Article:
Commercial Printing Industry Outlook: Preparing for the Upturn in 2021
The commercial printing industry will grow in 2021. Growth will begin during the second quarter, and accelerate through year end. No company, however, should count on the upturn or the shakeout of weak competitors to make everything right. Much will be different in the post-COVID world. And much of the gains ahead will be reserved for companies already thinking about those differences, and how to make them opportunities rather than threats.
Those conclusions are based on the COVID-19 Print Business Indicators Survey, conducted every other month by PRINTING United Alliance and NAPCO Research. Nearly 200 commercial printers participate. The diverse group has annual sales ranging from less than $1 million to more than $700 million, and is located across the U.S. and Canada.
We measure percent change in sales in two ways. Year-over-year is the first to capture the depth and breadth of the downturn. Among all companies surveyed, sales fell 16.9%, on average, during the first three quarters of 2020 compared with year earlier levels, declining for 81.9% — by at least 20% for more than half and at least 30% for nearly one-third — and increasing for just 17%. One participant speaks for many when he describes what’s happened this year as a “seismic downturn.”
Change over the last 30 days compared to the previous 30 days is the second way to track what’s happened since the pandemic began earlier this year. (To compare 2020 with 2019 is to compare two different worlds.) As Figure 1 shows, last spring sales declined 53.7%, on average, 30-over-30, with reports of contraction exceeding reports of growth 89.5% to 4.3%. Now sales are rising fractionally, with reports of growth exceeding reports of contraction 47.9% to 30.9%. That’s movement off bottom. And it’s the first step toward recovery.
Confidence and capital investment plans also give us a read on the state of the commercial printing industry heading into 2021. As Figure 2 shows, just 30.9% of our survey group expects business to improve during the month ahead, down sharply from 45.2% in summer. We still don’t have the answers to critical questions such as: When will clients be able to operate at full capacity? When will restrictions on in-person events be eased? And when will travel and tourism rebound?
Investment Plans for Capital Equipment
As Figure 3 shows, just 33% plan to invest in capital equipment next year, 23.4% do not plan to invest, and 43.6% are not sure whether they will invest or not. Again, the problem is uncertainty far beyond the garden variety. (For the minority who do plan to invest, e-commerce, MIS, prepress/premedia software, digital infrastructure, and bindery/finishing capabilities are the top targets.)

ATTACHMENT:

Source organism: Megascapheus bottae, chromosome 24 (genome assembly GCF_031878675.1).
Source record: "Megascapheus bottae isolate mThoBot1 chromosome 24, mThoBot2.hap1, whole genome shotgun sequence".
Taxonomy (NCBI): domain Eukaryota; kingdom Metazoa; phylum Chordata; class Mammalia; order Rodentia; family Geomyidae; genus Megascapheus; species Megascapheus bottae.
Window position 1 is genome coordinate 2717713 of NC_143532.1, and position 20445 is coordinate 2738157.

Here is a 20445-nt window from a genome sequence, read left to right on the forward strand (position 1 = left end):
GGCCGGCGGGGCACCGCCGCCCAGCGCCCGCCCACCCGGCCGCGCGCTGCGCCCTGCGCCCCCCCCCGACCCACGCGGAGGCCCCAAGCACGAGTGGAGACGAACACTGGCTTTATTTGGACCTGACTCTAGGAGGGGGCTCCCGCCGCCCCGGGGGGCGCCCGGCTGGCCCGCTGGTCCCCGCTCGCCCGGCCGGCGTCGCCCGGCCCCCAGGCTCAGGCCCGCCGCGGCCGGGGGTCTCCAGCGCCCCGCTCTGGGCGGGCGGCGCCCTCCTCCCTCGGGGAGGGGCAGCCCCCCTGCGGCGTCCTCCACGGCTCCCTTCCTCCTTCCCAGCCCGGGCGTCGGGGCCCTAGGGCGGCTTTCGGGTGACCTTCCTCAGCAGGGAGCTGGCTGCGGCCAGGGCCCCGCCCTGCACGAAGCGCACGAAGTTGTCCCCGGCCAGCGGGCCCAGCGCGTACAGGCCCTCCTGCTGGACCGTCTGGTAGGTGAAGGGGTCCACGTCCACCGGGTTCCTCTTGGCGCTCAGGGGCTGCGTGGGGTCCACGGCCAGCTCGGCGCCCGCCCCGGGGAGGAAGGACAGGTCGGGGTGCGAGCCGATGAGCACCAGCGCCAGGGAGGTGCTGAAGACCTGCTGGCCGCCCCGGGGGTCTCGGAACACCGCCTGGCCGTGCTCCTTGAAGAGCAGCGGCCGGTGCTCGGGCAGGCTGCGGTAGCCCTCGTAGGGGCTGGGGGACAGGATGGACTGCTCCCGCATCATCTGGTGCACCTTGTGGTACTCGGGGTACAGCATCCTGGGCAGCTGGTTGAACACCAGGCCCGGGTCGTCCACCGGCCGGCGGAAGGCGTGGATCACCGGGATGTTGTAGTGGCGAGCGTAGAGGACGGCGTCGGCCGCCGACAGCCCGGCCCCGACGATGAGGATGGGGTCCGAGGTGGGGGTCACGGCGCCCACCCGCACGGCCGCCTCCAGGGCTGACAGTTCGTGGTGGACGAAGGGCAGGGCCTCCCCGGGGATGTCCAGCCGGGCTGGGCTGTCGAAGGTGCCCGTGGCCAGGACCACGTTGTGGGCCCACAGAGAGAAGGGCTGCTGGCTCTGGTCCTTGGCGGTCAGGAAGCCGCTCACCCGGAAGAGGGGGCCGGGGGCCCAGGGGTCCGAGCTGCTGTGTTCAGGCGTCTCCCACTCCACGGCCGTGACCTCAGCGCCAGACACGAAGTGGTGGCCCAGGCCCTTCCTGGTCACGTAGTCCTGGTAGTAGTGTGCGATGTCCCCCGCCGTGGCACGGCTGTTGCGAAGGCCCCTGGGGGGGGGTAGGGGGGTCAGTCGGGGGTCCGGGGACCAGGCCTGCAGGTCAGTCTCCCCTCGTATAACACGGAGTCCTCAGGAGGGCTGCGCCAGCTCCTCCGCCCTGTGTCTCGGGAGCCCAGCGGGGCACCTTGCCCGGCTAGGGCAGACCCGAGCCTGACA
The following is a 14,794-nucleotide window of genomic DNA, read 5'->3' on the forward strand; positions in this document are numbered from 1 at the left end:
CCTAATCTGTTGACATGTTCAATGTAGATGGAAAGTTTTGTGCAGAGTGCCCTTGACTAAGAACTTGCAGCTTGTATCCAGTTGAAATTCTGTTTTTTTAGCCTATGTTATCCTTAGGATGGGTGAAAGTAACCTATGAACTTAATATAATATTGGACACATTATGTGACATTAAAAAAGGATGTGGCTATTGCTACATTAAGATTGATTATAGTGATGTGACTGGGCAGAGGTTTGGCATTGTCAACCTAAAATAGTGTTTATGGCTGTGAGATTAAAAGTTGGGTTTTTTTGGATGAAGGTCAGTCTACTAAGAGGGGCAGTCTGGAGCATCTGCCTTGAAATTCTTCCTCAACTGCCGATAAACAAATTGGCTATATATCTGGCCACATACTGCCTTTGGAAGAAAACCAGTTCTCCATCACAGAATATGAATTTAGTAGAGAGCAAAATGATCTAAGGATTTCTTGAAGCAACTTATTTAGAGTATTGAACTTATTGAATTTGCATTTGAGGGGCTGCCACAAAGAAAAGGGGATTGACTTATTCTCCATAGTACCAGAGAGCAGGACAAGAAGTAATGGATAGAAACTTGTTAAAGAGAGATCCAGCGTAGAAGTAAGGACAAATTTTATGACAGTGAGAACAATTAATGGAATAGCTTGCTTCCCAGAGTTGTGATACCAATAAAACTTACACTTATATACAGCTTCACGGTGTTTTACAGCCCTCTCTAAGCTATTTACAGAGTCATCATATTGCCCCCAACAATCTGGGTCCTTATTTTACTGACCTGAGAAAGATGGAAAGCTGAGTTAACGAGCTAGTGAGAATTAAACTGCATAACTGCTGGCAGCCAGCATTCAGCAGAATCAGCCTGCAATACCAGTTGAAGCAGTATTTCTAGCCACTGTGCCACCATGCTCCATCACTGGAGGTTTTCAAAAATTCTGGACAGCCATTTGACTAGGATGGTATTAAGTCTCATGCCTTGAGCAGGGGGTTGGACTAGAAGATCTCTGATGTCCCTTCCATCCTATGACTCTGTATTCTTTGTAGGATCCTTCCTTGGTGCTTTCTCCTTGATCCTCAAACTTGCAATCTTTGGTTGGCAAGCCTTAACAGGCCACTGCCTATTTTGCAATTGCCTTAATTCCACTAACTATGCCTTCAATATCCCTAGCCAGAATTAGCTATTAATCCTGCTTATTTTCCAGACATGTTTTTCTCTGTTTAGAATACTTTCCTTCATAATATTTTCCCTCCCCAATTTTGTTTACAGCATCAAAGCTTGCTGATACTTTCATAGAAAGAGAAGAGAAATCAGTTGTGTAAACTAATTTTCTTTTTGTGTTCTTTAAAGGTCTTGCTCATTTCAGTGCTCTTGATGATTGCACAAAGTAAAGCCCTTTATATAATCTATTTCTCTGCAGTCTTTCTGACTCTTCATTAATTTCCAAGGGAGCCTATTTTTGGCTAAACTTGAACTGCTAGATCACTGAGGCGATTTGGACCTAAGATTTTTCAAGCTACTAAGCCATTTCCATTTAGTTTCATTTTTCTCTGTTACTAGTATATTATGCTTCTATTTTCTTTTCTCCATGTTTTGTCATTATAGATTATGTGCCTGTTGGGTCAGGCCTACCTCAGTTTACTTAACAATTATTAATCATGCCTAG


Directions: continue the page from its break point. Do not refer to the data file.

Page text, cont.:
Where we go from here will depend on the American economy. Forces pulling the economy down include renewed lockdowns due to resurgence in COVID-19 cases, fading effects of initial rounds of fiscal stimulus, and Washington’s failure to pass additional stimulus.
And because this recession is rooted in biology, not economics, recovery will not reach full strength until we are comfortable traveling, staying in hotels, being in large crowds, and doing all the other things we did routinely prior to the pandemic. No one knows when that will be.
Forces pulling up include a strengthening job market — we’ve recovered more than half the 22 million jobs lost during March and April — and record monetary stimulus, with more on the way. We also know much more about the COVID-19 virus than we did last spring, have better therapeutics, and are very close to a vaccine, which of course, will be a game changer.
Economists surveyed by The Wall Street Journal see the forces pulling the economy up as stronger than the forces pulling it down. The consensus expects GDP to grow 3.7% in 2021, well above the 2.3% average annual gain during the 10 years prior to the COVID-19 recession. That would create an additional $681 billion of final goods and services — more than the combined annual shipments of computer and electronic products manufacturers ($333.6 billion), beverage manufacturers ($104.7 billion), and paper/paperboard product manufacturers ($193.7 billion).
As the economy strengthens, so will the commercial printing industry. PRINTING United Alliance expects the industry’s total sales (all sources) to grow 2.5-4% next year, after falling 15-18% this year. In dollar terms, we expect sales to reach $78.3 billion, more than $2 billion better than 2020, but still $8.1 billion, or 12.1%, short of 2019 pre-COVID
Some commercial printers we surveyed are not waiting for growth. They have been creating it by capturing opportunities created by the crisis — “We made a pivot to PPE, face shields, sneeze guards, etc. This has been incredible for us. Print is down about 30% year-over-year” — and by moving into industries that got a boost from the pandemic, such as health care, home entertainment, home education, and food packaging, their sales were up 25.7%, on average, during the first three quarters of 2020.